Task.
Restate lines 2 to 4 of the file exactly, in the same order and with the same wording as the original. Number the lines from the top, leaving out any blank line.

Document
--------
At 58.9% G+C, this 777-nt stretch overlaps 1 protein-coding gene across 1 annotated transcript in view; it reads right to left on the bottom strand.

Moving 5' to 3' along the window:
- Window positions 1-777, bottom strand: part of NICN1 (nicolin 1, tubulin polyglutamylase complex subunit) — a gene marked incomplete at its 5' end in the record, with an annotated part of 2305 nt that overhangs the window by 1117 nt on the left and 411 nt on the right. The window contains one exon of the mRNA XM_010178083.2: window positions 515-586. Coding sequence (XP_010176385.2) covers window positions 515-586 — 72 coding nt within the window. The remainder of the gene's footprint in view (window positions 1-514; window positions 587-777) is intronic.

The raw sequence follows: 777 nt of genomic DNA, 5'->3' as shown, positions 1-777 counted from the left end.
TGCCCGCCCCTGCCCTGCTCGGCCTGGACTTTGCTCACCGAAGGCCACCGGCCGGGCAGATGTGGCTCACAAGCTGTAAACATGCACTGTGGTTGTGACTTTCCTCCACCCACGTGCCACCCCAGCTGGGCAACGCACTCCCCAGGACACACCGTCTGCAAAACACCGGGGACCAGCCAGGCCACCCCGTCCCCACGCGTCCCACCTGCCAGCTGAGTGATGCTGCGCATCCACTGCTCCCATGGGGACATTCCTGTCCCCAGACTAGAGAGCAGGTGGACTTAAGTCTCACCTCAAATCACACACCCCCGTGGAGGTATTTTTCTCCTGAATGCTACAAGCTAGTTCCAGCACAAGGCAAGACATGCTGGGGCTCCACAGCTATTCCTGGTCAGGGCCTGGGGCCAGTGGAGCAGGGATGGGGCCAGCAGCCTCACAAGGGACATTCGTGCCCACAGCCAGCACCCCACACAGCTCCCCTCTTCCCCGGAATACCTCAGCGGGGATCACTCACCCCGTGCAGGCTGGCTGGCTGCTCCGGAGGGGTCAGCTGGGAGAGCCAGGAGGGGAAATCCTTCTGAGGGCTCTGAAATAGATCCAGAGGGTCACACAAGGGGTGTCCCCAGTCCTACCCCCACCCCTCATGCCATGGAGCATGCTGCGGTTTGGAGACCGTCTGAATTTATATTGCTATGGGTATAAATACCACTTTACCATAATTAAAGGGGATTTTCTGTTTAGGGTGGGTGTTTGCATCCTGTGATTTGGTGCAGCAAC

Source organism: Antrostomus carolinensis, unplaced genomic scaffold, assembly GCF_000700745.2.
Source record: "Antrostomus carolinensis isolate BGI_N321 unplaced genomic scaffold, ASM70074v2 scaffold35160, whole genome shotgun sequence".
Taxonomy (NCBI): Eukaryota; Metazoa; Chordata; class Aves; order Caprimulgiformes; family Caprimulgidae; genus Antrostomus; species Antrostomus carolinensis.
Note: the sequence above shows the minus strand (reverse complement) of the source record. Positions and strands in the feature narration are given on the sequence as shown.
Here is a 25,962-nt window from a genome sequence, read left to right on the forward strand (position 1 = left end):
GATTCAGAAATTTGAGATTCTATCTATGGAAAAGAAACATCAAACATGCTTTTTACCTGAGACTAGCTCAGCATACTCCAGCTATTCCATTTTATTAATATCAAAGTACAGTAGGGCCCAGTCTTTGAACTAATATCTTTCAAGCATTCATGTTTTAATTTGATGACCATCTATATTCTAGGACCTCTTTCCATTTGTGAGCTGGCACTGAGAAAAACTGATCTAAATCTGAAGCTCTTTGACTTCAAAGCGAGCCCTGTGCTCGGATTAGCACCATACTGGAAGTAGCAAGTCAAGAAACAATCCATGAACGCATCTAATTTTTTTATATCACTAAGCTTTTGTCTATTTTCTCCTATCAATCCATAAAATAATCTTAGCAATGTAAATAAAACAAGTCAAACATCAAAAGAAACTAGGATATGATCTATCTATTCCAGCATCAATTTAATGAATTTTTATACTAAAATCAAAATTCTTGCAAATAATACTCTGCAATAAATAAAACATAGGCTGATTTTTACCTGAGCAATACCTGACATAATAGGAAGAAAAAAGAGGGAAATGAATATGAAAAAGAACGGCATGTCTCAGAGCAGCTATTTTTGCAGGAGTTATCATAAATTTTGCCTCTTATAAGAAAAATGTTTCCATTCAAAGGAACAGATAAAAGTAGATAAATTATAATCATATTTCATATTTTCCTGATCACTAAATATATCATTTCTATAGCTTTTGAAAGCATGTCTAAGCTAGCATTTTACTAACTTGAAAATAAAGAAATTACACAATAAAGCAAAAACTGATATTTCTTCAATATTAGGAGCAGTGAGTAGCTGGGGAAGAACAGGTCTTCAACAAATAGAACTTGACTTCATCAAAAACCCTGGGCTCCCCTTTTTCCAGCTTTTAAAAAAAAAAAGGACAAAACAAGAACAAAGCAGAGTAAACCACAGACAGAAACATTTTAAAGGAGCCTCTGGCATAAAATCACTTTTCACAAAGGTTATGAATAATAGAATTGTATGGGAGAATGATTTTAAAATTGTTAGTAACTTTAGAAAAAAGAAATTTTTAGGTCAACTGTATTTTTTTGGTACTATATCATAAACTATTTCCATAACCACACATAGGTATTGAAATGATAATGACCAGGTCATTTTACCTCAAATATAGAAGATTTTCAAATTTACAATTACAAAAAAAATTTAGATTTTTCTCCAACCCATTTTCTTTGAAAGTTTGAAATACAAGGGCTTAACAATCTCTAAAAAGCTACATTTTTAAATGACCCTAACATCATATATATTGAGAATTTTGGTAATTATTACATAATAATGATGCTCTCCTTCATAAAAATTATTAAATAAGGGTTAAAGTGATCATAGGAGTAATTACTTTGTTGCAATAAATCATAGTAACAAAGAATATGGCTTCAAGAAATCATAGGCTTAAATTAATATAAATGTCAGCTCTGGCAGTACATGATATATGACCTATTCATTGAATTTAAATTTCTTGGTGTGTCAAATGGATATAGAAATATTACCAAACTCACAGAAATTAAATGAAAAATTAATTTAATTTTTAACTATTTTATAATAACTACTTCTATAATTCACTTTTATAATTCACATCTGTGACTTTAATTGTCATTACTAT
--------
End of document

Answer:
Moving 5' to 3' along the window:
- Window positions 1-777, bottom strand: part of NICN1 (nicolin 1, tubulin polyglutamylase complex subunit) — a gene marked incomplete at its 5' end in the record, with an annotated part of 2305 nt that overhangs the window by 1117 nt on the left and 411 nt on the right. The window contains one exon of the mRNA XM_010178083.2: window positions 515-586. Coding sequence (XP_010176385.2) covers window positions 515-586 — 72 coding nt within the window. The remainder of the gene's footprint in view (window positions 1-514; window positions 587-777) is intronic.

The raw sequence follows: 777 nt of genomic DNA, 5'->3' as shown, positions 1-777 counted from the left end.